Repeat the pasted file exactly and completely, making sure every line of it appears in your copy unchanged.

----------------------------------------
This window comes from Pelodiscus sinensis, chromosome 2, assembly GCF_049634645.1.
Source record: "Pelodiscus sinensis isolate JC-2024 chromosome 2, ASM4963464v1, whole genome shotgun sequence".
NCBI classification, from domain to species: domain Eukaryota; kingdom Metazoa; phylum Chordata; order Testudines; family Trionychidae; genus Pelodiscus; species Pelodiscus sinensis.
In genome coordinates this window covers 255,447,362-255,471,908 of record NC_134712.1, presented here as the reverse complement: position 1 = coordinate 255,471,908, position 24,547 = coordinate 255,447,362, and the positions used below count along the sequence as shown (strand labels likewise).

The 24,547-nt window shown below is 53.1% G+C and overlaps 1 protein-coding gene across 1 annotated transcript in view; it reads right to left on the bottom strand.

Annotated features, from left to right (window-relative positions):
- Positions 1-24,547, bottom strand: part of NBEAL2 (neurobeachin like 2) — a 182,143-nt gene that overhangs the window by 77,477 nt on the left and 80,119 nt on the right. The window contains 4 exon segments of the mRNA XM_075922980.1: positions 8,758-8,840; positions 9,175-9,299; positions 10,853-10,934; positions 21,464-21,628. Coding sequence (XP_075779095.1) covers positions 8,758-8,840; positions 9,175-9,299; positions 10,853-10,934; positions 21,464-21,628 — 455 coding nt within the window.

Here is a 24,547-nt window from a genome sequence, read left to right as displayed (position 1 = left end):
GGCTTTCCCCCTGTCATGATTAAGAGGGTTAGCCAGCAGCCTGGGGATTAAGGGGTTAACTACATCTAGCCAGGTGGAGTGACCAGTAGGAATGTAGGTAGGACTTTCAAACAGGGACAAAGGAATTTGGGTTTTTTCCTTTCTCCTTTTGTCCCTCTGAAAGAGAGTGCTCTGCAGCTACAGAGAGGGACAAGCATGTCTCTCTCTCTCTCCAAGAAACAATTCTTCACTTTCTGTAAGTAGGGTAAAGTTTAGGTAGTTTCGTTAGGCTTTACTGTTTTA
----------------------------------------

This window comes from Pelodiscus sinensis, chromosome 2, assembly GCF_049634645.1.
Source record: "Pelodiscus sinensis isolate JC-2024 chromosome 2, ASM4963464v1, whole genome shotgun sequence".
NCBI classification, from domain to species: domain Eukaryota; kingdom Metazoa; phylum Chordata; order Testudines; family Trionychidae; genus Pelodiscus; species Pelodiscus sinensis.
In genome coordinates this window covers 255,447,362-255,471,908 of record NC_134712.1, presented here as the reverse complement: position 1 = coordinate 255,471,908, position 24,547 = coordinate 255,447,362, and the positions used below count along the sequence as shown (strand labels likewise).

The 24,547-nt window shown below is 53.1% G+C and overlaps 1 protein-coding gene across 1 annotated transcript in view; it reads right to left on the bottom strand.

Annotated features, from left to right (window-relative positions):
- Positions 1-24,547, bottom strand: part of NBEAL2 (neurobeachin like 2) — a 182,143-nt gene that overhangs the window by 77,477 nt on the left and 80,119 nt on the right. The window contains 4 exon segments of the mRNA XM_075922980.1: positions 8,758-8,840; positions 9,175-9,299; positions 10,853-10,934; positions 21,464-21,628. Coding sequence (XP_075779095.1) covers positions 8,758-8,840; positions 9,175-9,299; positions 10,853-10,934; positions 21,464-21,628 — 455 coding nt within the window.

Here is a 24,547-nt window from a genome sequence, read left to right as displayed (position 1 = left end):
GGCTTTCCCCCTGTCATGATTAAGAGGGTTAGCCAGCAGCCTGGGGATTAAGGGGTTAACTACATCTAGCCAGGTGGAGTGACCAGTAGGAATGTAGGTAGGACTTTCAAACAGGGACAAAGGAATTTGGGTTTTTTCCTTTCTCCTTTTGTCCCTCTGAAAGAGAGTGCTCTGCAGCTACAGAGAGGGACAAGCATGTCTCTCTCTCTCTCCAAGAAACAATTCTTCACTTTCTGTAAGTAGGGTAAAGTTTAGGTAGTTTCGTTAGGCTTTACTGTTTTA